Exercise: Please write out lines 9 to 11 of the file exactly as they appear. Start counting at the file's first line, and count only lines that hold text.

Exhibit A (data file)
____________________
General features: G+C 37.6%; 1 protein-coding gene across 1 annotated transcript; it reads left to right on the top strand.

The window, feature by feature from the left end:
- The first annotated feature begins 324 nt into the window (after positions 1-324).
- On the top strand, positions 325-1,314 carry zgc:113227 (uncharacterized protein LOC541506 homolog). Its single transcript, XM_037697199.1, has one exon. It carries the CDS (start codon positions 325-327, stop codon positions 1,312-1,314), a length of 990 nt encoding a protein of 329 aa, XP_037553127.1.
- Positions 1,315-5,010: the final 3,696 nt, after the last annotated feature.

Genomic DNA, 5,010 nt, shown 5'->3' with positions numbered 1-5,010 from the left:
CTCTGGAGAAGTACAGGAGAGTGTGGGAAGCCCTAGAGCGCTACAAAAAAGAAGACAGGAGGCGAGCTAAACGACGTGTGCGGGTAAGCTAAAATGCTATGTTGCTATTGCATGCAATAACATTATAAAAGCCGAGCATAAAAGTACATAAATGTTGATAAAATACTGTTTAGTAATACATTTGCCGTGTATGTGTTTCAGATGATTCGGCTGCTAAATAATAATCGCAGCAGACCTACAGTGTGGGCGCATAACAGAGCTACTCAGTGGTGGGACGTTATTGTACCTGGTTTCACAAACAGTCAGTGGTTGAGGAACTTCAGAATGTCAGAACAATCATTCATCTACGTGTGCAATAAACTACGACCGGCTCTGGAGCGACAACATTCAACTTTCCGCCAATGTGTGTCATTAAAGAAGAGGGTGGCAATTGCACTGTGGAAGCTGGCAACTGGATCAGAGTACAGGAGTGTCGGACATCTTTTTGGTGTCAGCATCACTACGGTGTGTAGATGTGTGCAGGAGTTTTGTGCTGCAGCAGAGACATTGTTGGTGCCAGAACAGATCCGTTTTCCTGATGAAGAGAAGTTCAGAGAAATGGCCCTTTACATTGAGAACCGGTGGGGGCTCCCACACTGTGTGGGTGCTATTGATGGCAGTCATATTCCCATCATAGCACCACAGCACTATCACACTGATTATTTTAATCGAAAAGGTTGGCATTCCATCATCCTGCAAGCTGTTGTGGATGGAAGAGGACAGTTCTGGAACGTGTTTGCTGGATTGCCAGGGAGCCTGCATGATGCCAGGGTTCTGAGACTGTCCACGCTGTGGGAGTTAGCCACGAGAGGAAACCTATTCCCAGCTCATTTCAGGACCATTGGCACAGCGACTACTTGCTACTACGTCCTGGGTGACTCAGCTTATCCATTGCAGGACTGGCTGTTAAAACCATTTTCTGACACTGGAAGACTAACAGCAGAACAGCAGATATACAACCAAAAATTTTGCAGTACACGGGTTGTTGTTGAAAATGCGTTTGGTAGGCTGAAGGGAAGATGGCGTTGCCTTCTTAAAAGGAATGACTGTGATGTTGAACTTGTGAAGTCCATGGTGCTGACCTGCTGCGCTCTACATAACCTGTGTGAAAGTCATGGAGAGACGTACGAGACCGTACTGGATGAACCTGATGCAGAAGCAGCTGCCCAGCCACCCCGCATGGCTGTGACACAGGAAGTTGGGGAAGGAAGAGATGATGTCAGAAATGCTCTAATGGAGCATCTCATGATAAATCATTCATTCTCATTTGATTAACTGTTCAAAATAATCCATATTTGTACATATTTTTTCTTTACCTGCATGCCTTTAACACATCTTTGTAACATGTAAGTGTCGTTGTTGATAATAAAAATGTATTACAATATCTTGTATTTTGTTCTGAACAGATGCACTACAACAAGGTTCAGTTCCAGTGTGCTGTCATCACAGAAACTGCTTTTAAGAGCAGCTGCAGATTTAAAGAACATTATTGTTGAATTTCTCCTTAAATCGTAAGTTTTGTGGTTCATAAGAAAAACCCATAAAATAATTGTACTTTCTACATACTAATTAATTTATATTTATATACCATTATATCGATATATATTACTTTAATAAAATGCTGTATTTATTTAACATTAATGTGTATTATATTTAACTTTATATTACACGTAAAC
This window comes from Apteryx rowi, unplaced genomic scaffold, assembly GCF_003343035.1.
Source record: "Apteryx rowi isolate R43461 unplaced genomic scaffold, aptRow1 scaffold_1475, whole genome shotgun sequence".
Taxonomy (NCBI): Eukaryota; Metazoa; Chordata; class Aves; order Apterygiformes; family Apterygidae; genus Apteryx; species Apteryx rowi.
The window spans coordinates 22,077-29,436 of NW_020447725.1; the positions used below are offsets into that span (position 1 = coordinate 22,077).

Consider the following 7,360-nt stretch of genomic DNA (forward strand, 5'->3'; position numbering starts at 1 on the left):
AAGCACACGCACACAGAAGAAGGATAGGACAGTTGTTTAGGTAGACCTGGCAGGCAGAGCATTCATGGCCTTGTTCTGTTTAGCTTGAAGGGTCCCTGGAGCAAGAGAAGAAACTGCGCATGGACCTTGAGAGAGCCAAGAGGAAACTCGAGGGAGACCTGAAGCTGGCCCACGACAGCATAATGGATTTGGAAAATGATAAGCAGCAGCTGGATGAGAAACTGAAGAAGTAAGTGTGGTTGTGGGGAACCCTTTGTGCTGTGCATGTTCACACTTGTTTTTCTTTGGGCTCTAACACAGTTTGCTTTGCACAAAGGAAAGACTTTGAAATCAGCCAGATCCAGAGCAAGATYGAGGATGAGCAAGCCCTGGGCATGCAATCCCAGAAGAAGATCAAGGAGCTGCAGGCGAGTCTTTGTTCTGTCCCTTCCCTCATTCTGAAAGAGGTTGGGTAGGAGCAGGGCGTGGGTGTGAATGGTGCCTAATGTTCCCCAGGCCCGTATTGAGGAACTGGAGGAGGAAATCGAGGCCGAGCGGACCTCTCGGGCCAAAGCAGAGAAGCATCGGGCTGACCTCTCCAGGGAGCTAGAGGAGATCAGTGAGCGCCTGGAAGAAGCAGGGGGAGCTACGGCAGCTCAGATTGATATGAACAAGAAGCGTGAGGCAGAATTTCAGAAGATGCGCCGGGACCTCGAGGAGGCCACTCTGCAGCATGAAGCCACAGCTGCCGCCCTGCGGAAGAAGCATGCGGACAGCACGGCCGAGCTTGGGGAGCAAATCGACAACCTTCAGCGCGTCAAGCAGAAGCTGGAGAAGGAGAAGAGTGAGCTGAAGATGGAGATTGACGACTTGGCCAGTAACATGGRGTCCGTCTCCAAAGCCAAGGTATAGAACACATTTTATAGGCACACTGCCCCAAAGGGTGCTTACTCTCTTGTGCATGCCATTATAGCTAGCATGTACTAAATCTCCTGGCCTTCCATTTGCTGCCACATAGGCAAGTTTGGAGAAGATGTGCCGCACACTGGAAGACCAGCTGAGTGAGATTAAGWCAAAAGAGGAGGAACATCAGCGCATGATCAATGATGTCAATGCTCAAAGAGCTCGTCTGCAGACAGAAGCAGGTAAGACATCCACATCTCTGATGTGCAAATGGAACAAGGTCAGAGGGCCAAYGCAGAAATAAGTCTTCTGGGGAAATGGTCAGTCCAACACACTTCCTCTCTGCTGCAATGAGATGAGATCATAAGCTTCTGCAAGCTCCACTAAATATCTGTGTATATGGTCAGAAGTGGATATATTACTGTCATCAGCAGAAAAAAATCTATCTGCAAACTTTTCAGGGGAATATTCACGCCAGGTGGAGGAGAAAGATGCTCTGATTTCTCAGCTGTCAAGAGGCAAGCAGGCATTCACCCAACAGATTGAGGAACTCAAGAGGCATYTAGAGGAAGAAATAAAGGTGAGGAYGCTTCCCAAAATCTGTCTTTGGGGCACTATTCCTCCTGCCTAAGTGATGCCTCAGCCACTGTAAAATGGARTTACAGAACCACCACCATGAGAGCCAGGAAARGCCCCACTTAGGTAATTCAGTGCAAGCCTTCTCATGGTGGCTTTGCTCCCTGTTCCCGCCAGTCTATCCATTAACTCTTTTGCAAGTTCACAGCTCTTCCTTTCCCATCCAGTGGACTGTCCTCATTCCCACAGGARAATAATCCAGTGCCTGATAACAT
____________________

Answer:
Source record: "Apteryx rowi isolate R43461 unplaced genomic scaffold, aptRow1 scaffold_1475, whole genome shotgun sequence".
Taxonomy (NCBI): Eukaryota; Metazoa; Chordata; class Aves; order Apterygiformes; family Apterygidae; genus Apteryx; species Apteryx rowi.
The window spans coordinates 22,077-29,436 of NW_020447725.1; the positions used below are offsets into that span (position 1 = coordinate 22,077).